Tired of seeing their countrymen return from Russia in body bags, sometimes ferociously disfigured, a concerned group in Tajikistan is taking their outrage online, petitioning presidents and parliaments in both countries to take action.
Hundreds of Tajik migrant laborers in Russia die each year, falling victim to dangerous working conditions and, some fear, bloodthirsty Russian nationalists. According to Tajikistan’s migration service, between January and August this year, over 600 Tajik nationals died in Russia: Of those, 67 were murdered and another 238 succumbed to disease; the rest were presumably accidents. Rights activists estimate that over a million Tajiks work in Russia.
Every few months, it seems, another brutal case prompts renewed attention, offering some macabre déjà vu.
Bakhtiyar Rasulov’s headless body was found in his burned-out taxicab near St. Petersburg on November 16. He had been stabbed repeatedly and his head stuffed into the trunk.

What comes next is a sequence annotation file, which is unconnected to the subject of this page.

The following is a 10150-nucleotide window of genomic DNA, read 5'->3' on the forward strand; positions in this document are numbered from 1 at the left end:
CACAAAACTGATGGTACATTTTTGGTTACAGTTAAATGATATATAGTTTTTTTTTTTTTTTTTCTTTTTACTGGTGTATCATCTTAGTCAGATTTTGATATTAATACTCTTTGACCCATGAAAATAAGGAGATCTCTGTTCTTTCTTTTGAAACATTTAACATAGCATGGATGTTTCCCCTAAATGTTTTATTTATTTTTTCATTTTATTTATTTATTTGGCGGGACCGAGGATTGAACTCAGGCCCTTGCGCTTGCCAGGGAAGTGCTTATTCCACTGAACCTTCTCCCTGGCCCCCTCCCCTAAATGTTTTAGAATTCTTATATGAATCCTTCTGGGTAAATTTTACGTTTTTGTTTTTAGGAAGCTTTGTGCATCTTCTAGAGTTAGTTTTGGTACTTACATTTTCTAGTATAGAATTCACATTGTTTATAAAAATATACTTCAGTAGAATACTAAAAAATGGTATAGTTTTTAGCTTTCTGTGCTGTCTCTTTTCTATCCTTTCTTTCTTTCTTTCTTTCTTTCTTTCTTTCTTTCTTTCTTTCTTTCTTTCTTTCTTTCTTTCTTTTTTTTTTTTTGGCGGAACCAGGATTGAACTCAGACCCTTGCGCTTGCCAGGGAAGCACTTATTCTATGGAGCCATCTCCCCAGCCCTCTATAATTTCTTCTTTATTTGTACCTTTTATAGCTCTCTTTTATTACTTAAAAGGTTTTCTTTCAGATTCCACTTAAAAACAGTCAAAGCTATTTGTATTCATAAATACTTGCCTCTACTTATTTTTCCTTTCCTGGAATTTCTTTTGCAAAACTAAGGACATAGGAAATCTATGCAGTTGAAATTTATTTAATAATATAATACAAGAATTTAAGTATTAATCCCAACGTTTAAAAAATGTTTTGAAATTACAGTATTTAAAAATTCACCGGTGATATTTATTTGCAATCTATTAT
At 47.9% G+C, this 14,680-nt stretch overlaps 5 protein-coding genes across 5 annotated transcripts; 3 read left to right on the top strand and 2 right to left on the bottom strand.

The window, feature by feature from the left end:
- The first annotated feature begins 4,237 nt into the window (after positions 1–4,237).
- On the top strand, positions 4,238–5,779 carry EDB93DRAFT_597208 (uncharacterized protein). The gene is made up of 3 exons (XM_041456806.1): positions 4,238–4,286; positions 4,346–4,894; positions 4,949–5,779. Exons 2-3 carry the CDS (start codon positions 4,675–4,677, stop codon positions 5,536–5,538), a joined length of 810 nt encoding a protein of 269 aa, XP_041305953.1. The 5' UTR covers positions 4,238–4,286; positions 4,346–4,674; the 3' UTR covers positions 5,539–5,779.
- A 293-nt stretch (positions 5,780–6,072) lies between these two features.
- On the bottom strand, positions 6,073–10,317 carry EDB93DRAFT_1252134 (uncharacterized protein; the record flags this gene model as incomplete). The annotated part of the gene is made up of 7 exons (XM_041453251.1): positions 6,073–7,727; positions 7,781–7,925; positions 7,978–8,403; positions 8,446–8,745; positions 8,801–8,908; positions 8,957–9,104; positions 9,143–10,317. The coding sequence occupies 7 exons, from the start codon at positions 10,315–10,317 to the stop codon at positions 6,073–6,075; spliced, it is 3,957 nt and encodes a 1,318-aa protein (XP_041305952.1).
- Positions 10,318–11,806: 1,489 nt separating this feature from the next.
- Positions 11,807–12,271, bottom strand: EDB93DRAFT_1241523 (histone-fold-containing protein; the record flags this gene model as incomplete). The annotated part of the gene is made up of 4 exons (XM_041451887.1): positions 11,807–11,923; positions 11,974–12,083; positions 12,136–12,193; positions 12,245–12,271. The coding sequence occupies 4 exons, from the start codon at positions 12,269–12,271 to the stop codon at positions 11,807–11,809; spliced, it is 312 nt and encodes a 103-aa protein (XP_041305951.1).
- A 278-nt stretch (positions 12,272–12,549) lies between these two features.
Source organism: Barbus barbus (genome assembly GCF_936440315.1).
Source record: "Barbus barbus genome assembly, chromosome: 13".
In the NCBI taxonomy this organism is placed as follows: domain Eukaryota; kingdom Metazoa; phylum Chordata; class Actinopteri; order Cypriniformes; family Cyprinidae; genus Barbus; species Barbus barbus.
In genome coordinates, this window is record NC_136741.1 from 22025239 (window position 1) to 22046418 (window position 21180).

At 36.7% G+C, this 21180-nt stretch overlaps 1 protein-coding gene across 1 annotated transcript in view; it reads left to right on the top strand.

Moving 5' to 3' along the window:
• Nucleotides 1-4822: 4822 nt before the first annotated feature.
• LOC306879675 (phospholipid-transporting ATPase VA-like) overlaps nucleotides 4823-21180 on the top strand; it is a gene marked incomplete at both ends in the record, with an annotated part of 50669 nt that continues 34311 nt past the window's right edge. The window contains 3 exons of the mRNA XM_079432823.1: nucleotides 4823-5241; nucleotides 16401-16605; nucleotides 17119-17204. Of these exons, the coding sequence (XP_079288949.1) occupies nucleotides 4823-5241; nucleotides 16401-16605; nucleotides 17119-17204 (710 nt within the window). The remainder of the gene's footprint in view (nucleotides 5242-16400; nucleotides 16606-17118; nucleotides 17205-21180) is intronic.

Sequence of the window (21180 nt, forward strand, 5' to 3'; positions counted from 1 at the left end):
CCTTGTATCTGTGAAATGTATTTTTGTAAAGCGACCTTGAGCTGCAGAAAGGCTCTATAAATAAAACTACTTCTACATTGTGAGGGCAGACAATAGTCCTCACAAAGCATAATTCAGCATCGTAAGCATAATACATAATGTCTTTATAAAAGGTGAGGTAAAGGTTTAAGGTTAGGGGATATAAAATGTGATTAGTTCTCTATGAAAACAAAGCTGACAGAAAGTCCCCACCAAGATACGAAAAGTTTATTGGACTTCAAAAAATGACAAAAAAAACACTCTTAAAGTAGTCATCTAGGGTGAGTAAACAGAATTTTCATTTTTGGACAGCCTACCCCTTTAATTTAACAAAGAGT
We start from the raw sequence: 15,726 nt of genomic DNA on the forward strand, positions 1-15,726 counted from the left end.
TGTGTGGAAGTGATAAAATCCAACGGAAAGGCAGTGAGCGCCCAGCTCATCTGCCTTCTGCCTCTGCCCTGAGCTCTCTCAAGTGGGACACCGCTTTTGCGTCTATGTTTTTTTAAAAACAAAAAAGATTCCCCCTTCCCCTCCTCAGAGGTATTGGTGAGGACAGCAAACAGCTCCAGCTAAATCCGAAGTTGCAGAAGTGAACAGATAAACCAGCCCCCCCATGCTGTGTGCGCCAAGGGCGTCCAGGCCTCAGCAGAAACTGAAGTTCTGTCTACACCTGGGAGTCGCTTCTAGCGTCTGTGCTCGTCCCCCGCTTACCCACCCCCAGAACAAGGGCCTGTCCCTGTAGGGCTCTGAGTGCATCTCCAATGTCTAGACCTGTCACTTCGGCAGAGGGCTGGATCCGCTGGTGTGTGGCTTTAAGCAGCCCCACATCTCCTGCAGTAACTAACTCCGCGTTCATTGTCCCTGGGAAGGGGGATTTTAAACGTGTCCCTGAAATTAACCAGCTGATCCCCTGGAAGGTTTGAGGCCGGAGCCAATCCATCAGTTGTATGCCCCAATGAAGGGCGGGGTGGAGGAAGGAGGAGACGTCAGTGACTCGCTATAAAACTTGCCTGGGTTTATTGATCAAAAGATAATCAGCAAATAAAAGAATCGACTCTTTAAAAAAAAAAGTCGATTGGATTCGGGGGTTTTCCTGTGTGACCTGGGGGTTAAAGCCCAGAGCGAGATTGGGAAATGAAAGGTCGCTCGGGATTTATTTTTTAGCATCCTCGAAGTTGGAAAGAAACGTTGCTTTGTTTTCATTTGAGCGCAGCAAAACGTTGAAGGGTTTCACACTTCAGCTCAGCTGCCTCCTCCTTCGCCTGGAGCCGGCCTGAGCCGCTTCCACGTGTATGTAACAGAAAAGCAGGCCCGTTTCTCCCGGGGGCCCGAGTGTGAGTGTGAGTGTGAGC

Congratulations Tajikistan! After erecting the world’s tallest flagpole and sewing the longest flag, you have earned another number-one spot this year by becoming the most remittance-dependent economy in the world.
Last year, officially, $2.3 billion came pouring into the country from Tajik laborers abroad. That was 31 percent of Tajikistan’s GDP, the World Bank said on December 1. Approximately a million Tajiks work abroad. Most are young men working in Russia, often on dangerous construction sites. Looking at villages empty of able-bodied men, some believe the absentees comprise roughly half the country’s potential work force.